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San Francisco’s 49 Mile Scenic Drive - A Brief History

The 49 Mile Scenic Drive is an excellent introduction to San Francisco’s charms.


The 49 Mile Scenic Drive is an excellent introduction to San Francisco’s charms. Marked by blue-white-and-orange seagull signs, the half-day drive through the city’s most accessible scenic and historic points circuits Civic Center, Japantown, Union Square, Chinatown, North Beach and Telegraph Hill. It skirts Fisherman’s Wharf and winds past the Marina and the Palace of Fine Arts. The route passes the southern approach of the Golden Gate Bridge, winds through the Presidio, and doubles back through Golden Gate Park. After vaulting Twin Peaks it dips down to Mission Dolores and back to the bay front for a drive by the San Francisco-Oakland Bay Bridge, Ferry Building, financial district and Yerba Buena Gardens.

The drive was initiated for the benefit of visitors to San Francisco’s 1939-40 Golden Gate International Exposition and originally terminated at the fairgrounds on Treasure Island. President Franklin D. Roosevelt was one of the first motorists to sample it in July of 1938. Douglas G. Corrigan, the “Wrong Way” aviator who claimed to be flying from New York to Los Angeles and ended up in Dublin, formally dedicated the route on September 14, 1938.

The large seagull signs that mark the route were introduced in 1955, the result of a design contest in which more than 100 entrants competed. The winning logo is recognized all over the world and, in fact, many visitors refer to the “seagull route.”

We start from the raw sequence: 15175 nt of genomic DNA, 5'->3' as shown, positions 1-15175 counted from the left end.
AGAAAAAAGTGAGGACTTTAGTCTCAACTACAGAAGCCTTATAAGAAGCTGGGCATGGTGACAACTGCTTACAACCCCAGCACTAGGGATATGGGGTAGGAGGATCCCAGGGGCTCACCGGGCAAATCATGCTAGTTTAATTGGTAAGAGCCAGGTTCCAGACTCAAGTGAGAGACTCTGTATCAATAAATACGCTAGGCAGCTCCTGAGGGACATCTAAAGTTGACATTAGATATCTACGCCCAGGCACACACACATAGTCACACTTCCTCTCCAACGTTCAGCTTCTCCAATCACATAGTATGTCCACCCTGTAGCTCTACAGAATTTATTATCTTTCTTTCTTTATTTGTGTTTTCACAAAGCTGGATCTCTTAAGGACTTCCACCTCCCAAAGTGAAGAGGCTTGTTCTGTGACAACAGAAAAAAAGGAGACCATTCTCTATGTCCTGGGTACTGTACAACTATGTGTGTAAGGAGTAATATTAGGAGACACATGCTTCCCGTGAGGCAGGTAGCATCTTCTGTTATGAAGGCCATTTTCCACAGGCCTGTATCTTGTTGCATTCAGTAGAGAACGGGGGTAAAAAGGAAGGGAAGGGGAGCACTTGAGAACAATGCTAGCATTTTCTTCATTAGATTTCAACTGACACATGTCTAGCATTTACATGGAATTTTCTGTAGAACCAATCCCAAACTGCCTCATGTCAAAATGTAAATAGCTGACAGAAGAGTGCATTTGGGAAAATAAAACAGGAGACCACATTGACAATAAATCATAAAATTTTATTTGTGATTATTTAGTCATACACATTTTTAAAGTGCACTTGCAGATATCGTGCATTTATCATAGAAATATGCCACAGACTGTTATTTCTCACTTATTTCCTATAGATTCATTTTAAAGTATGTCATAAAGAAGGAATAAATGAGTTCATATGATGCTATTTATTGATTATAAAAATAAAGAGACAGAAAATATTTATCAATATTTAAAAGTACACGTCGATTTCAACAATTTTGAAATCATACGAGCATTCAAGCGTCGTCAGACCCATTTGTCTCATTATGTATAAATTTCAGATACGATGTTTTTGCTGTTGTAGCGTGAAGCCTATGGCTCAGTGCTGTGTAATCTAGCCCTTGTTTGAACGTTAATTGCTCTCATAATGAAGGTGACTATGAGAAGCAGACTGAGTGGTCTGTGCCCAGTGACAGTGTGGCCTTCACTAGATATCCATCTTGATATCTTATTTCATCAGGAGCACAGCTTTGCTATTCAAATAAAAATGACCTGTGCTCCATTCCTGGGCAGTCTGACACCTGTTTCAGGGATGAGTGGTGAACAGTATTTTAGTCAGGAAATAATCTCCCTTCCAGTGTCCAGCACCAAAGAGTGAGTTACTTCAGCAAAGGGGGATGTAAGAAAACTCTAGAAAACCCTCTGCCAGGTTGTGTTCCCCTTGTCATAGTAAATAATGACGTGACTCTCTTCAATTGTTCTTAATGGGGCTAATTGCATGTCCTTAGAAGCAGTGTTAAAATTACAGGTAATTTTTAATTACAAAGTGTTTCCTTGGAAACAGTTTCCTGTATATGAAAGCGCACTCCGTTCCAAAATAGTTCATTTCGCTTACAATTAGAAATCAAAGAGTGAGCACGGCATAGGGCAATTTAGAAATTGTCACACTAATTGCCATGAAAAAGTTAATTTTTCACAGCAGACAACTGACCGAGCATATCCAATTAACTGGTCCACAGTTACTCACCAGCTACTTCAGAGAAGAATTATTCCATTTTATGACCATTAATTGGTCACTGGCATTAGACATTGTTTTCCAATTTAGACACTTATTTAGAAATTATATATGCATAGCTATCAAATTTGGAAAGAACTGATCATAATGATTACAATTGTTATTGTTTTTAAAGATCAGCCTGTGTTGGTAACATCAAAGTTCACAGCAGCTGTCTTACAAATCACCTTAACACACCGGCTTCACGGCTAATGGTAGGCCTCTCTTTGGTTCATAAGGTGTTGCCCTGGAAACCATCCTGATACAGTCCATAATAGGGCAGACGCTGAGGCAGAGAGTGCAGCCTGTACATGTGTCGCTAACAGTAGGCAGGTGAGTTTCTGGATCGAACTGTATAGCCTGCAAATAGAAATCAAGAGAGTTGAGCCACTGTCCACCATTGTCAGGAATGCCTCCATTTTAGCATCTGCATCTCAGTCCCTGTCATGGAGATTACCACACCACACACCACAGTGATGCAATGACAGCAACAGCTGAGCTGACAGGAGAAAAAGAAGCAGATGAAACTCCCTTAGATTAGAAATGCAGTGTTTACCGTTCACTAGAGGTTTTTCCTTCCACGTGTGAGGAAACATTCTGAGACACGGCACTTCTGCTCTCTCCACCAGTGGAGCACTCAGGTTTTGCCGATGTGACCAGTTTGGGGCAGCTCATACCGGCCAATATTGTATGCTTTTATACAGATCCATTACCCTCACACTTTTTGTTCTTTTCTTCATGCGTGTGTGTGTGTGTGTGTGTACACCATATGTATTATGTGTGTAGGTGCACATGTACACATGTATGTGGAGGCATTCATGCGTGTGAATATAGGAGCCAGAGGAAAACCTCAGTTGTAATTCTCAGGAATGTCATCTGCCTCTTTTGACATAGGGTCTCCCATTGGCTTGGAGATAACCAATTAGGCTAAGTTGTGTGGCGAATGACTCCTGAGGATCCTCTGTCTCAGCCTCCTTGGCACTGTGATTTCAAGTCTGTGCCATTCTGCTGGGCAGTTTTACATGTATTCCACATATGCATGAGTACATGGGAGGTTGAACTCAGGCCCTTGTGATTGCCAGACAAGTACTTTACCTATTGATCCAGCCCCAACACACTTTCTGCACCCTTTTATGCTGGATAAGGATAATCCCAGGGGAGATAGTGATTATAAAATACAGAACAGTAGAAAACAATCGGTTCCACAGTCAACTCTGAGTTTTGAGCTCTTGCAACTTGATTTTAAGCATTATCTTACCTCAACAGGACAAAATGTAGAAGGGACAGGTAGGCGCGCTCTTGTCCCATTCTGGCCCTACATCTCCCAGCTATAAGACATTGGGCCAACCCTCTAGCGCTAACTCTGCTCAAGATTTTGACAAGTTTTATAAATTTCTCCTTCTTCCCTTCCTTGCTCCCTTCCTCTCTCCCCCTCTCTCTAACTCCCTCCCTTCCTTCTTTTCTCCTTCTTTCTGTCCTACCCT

Responsibility for promoting the 49 Mile Scenic Route was assumed by the San Francisco Convention & Visitors Bureau in 1968. In 2011, the SFCVB became the San Francisco Travel Association.

Signage along the route is installed and maintained by the San Francisco Department of Parking & Traffic, part of the Municipal Transportation Agency.

Visitors can receive a free copy of the San Francisco Visitors Planning Guide (published annually), including a map of the route, at the San Francisco Visitor Information Center, lower level, Hallidie Plaza, Powell and Market Streets. A visitor's kit may also be ordered online at via email to [email protected], by phone at 415-391-2000 or 415-227-2619 (TTY/TTD), or by written request to the San Francisco Visitor Information Center, 900 Market St., San Francisco, CA 94102. Domestic and international shipping charges apply.

Because of construction, portions of the drive may be closed; watch for detour signs and consult the Visitor Information Center for suggested alternate routing.

The San Francisco Travel Association is the official destination marketing organization for the City and County of San Francisco. For information on reservations, packages, activities and more, visit or call 415-391-2000. The Visitor Information Center is located at 900 Market St. in Hallidie Plaza, lower level, near the Powell Street cable car turnaround.

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San Francisco International Airport (SFO) offers non-stop flights to more than 31 international points and over 69 non-stop cities in the U.S. For up-to-the-minute information on the Bay Area's largest airport, visit

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